First things first, before going over anything let’s talk about what the SN30 Pro Plus can do. Tent pole stuff is it’s compatibility with various consoles, Steam(PC and Mac), Android, Switch, and Raspberry Pi (please see the website for full compatibility). It’s designed like a modern controller, thumb stick and d-pad layout resembling the Playstation controller design more than a Nintendo Pro Controller (Switch or Wii-U) or Microsoft controller design. One of the biggest things is that it compatible with customization software that 8Bitdo offers for free as a companion to the SN30 Pro Plus called “Ultimate Software” that will let you adjust just about anything on the controller to take into various systems. From button mapping to adjusting thumb stick and trigger sensitivity to even assigning macros for complicated inputs, this software can make it happen. The controller comes with a middle-of-the-road price tag of $50 dollars. It’s more expensive than most of the budget controllers in the category, but also cheaper than many first party offerings, some of which you’d still need an adapter to get working.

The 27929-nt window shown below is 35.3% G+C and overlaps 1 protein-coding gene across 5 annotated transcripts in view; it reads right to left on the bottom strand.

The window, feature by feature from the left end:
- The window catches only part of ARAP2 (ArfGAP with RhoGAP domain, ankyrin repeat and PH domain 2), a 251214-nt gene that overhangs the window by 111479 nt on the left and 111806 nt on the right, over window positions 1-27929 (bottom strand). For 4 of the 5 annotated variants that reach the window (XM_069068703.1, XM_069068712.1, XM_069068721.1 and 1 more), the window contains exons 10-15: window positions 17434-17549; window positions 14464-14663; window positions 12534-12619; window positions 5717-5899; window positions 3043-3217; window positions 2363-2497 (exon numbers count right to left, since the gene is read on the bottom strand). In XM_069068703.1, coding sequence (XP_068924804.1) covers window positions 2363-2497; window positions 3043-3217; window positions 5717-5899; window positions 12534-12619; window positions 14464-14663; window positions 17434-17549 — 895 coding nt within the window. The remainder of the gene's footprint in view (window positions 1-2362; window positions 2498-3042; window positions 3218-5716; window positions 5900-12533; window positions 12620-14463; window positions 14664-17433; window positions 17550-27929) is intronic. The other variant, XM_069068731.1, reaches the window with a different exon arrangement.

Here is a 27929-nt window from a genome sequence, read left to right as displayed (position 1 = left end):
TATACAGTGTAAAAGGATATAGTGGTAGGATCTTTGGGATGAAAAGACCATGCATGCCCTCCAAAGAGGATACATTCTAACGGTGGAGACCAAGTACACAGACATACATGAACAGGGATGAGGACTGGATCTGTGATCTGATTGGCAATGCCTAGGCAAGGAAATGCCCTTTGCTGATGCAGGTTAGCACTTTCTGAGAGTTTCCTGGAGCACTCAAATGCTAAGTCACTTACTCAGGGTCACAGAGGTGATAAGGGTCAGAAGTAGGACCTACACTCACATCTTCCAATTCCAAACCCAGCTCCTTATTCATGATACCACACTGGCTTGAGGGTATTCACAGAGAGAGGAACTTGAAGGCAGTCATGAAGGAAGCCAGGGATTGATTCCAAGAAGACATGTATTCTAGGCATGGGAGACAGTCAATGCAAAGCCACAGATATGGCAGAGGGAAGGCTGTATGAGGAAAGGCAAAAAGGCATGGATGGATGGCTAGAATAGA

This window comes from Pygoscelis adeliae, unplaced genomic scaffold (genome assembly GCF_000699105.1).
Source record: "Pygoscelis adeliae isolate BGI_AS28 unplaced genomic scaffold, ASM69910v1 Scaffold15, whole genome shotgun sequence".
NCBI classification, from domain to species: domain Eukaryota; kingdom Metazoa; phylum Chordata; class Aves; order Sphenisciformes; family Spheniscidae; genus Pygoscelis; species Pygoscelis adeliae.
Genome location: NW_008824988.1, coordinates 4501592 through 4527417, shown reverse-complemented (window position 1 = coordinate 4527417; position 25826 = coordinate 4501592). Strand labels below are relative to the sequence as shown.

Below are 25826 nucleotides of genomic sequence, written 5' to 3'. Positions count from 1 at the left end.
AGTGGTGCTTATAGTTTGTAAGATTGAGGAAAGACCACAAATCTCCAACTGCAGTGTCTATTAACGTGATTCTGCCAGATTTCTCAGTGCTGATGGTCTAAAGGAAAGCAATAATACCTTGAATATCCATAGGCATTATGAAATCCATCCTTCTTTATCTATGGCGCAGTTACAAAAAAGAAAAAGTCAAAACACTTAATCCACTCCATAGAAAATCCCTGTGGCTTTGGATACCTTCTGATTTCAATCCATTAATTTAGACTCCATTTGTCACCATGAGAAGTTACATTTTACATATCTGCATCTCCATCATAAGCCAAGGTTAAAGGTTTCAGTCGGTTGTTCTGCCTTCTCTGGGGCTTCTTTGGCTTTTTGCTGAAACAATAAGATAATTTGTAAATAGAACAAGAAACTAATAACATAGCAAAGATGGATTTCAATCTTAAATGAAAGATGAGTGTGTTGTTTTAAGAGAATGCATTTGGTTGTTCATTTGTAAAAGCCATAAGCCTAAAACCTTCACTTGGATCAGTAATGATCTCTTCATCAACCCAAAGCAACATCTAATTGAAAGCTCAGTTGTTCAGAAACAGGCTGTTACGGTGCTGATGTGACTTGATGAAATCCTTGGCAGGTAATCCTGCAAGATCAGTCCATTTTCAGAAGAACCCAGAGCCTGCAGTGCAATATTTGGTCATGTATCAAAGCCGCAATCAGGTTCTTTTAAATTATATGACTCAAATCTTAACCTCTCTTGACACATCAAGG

I decided to take the dive and a few days after ordering this controller, it shows up. It’s presented well, the packaging is nice. It feels and looks like something I’d actually buy at a brick and mortar store instead of off Amazon. I get it out of the box and there’s not much there with it. Just the controller, a USB-C cable, and a small instruction booklet about how to hook it up with what system. I immediately noticed how much bigger it is than the NESPro30 controller and thought, “Okay, this is something I can grip and get my hands around.” Not only did it feel comfortable but it felt like an experience akin to a PS3 or PS4 controller. I took out the NESPro 30 and snapped a picture for a size comparison, you can definitely see a better use of spacing and bigger buttons because of the increase in real estate with the SN30 Pro Plus. One really cool feature that you almost don’t see is to either use the rechargeable battery pack that it comes with or pop in a pair of AAs. Now this might seem silly but if they ever stop making this controller and its battery packs, at least you know you can still use this to play wirelessly. When thinking to how my PS4 controller only lasts 10 hours on a charge now, the whole AA battery idea looks pretty good.